Wednesday, October 9, 2013
Sorting out the incident at Schaub's house
By Tania Ganguli
If you've been following the story of the angry fan showing up at Matt Schaub's house, you are likely confused. Allow me to unravel the web.
SportsRadio 610 initially reported that one fan "told him off" at his home and another took pictures. They added it was believed that Schaub and the Texans contacted NFL security, which then contacted Houston police.
That report led to the Houston Police Department fielding several calls from reporters wanting to know about the "group" of angry fans at Schaub's house, which isn't what the initial report said. Unless you consider two people to be a group.
"There were words they were using like accosting and berating the family," HPD spokesman John Cannon said.
And so, the Houston Police released this statement on Twitter:
At about the same time, NFL vice president of security Jeff Miller told NFL Network's Ian Rapoport this: "This is a little unusual in that we don't normally have fans acting in this way, going to a players residence, that sort of thing. In this case, Monday afternoon, a vehicle pulled into his driveway, an unidentified individual yelled obscenities. The police department is involved. We've been in contact with them as we normally would for anything like this. And because it's a team issue, they have a security director, we work with them. In this case, they'll be working closely with the police department. But it's going to be investigated and handled seriously by Houston Police Department."
The two statements do not contradict each other.
The Houston Police Department's statement offered their perspective in the most technical of terms. There was no group of fans (and that was never part of Fred Davis's original report) if there were one or two fans. Police were not called to the home, because, as was explained to me by a second public relations official, the police only consider it a call to the home if a resident calls 911 or the non-emergency line to have someone dispatched to the home. If a person's private security makes a report, or if team security makes a report, that isn't considered a call to the home.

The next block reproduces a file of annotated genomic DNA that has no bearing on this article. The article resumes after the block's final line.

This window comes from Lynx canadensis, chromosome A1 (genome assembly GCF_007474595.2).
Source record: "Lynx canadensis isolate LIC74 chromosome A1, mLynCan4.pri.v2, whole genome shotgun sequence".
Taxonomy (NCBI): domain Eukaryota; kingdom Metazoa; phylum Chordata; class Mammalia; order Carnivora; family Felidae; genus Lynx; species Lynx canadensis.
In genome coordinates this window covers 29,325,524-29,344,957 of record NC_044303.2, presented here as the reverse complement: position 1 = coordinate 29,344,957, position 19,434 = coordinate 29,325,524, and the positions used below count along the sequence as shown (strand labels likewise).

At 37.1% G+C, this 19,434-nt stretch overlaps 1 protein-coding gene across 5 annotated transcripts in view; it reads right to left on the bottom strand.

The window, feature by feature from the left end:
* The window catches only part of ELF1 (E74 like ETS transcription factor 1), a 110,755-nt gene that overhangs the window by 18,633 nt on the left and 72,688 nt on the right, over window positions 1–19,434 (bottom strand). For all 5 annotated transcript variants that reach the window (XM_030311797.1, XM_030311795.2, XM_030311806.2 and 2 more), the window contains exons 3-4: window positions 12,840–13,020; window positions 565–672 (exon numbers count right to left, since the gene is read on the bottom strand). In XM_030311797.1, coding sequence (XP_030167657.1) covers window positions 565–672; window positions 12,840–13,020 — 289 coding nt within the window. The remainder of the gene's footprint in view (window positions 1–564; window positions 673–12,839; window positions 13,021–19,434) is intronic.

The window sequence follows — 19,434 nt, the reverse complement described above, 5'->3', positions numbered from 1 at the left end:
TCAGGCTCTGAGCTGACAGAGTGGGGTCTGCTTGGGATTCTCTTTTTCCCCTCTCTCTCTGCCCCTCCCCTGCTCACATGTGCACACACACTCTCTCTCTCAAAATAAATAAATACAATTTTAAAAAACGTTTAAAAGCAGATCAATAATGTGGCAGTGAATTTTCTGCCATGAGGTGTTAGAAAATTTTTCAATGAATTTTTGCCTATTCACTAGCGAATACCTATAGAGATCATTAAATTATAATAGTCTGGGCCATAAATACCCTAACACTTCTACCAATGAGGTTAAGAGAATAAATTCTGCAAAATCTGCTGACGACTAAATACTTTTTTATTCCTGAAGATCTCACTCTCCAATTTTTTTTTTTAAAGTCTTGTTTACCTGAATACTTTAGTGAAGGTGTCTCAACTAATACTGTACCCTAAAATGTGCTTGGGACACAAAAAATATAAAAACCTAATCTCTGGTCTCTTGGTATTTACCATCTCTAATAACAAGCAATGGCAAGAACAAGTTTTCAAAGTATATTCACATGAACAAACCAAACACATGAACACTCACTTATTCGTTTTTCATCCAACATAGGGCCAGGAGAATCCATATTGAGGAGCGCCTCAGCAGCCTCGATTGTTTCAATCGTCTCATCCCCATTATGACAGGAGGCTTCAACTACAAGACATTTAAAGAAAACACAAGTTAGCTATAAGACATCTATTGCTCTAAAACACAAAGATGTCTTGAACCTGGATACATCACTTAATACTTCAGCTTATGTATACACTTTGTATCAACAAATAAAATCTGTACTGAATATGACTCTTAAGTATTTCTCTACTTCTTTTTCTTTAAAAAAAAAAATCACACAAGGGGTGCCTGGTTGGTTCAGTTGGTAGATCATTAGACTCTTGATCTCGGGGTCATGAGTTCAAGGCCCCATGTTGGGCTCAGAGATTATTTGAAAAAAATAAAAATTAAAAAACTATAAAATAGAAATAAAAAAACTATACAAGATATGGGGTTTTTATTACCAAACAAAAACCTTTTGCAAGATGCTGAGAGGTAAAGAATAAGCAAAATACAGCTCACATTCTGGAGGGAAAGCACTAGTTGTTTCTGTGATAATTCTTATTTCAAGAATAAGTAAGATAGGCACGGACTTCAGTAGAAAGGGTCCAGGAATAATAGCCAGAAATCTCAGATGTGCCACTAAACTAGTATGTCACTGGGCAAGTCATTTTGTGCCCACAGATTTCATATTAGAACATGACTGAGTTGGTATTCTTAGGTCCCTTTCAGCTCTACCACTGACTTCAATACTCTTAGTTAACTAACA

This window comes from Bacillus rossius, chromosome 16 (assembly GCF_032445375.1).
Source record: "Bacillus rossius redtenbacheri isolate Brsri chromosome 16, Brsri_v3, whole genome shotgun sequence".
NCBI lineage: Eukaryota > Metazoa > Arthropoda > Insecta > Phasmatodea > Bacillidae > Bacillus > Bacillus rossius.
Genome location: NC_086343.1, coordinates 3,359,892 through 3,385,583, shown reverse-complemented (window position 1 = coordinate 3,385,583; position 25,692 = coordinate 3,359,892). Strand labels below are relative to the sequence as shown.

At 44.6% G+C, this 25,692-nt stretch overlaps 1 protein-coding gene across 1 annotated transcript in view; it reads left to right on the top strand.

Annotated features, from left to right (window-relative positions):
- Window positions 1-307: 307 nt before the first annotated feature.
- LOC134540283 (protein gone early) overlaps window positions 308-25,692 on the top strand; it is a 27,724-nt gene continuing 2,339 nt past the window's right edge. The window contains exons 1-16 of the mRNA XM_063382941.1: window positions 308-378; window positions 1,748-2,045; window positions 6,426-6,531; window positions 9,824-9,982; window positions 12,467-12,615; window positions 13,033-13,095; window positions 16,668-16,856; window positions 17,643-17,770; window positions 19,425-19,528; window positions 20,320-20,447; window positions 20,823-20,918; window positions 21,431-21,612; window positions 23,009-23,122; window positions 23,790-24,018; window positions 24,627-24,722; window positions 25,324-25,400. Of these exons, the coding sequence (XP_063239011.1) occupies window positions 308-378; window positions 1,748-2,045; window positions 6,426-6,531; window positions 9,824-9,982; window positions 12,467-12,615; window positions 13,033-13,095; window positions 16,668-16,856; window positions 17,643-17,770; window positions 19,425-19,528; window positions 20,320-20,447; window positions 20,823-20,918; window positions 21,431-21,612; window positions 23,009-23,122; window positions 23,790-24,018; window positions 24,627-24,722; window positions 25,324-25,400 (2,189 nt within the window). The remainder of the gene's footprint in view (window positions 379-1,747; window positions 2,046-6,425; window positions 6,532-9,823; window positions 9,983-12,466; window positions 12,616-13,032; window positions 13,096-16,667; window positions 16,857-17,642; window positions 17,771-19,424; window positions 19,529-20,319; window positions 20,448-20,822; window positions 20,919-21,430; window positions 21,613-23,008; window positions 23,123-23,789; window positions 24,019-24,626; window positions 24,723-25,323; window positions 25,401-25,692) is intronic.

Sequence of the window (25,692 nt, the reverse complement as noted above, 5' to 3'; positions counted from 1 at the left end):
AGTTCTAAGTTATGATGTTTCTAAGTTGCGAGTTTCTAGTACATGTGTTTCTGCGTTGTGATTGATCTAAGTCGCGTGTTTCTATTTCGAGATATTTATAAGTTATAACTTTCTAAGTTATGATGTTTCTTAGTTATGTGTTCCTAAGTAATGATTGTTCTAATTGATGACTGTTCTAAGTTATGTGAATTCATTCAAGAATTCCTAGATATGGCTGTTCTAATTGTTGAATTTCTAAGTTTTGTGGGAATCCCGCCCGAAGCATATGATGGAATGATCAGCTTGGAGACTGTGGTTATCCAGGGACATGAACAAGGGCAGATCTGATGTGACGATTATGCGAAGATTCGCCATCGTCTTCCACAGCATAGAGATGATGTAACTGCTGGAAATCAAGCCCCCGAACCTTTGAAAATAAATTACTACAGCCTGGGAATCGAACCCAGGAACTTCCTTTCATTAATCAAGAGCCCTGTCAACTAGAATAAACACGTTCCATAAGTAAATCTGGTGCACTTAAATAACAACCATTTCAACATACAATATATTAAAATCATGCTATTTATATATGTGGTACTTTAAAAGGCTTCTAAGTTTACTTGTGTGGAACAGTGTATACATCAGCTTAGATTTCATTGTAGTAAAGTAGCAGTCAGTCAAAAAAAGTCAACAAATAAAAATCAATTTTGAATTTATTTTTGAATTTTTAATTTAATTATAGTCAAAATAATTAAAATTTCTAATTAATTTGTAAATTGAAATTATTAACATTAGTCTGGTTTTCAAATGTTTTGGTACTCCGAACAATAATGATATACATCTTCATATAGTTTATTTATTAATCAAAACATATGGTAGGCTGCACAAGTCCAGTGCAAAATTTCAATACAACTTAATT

In other words, nobody in any official capacity has actually refuted the original report.
The Texans take care of their players in situations like these. When a player deals with a security issue, his first call is often to his team, not to police.
I wrote last year about a situation at left tackle Duane Brown's house. His wife arrived to signs of a break-in at their home while Brown was on the road for a preseason game against the Carolina Panthers. She called him until he left a meeting to answer. When Brown let the Texans know what was happening, they sent security to the house to wait until the team returned and booked a hotel room for his wife. General manager Rick Smith even asked if she would feel more comfortable staying at his home with his wife.
We'll talk to Schaub later this afternoon.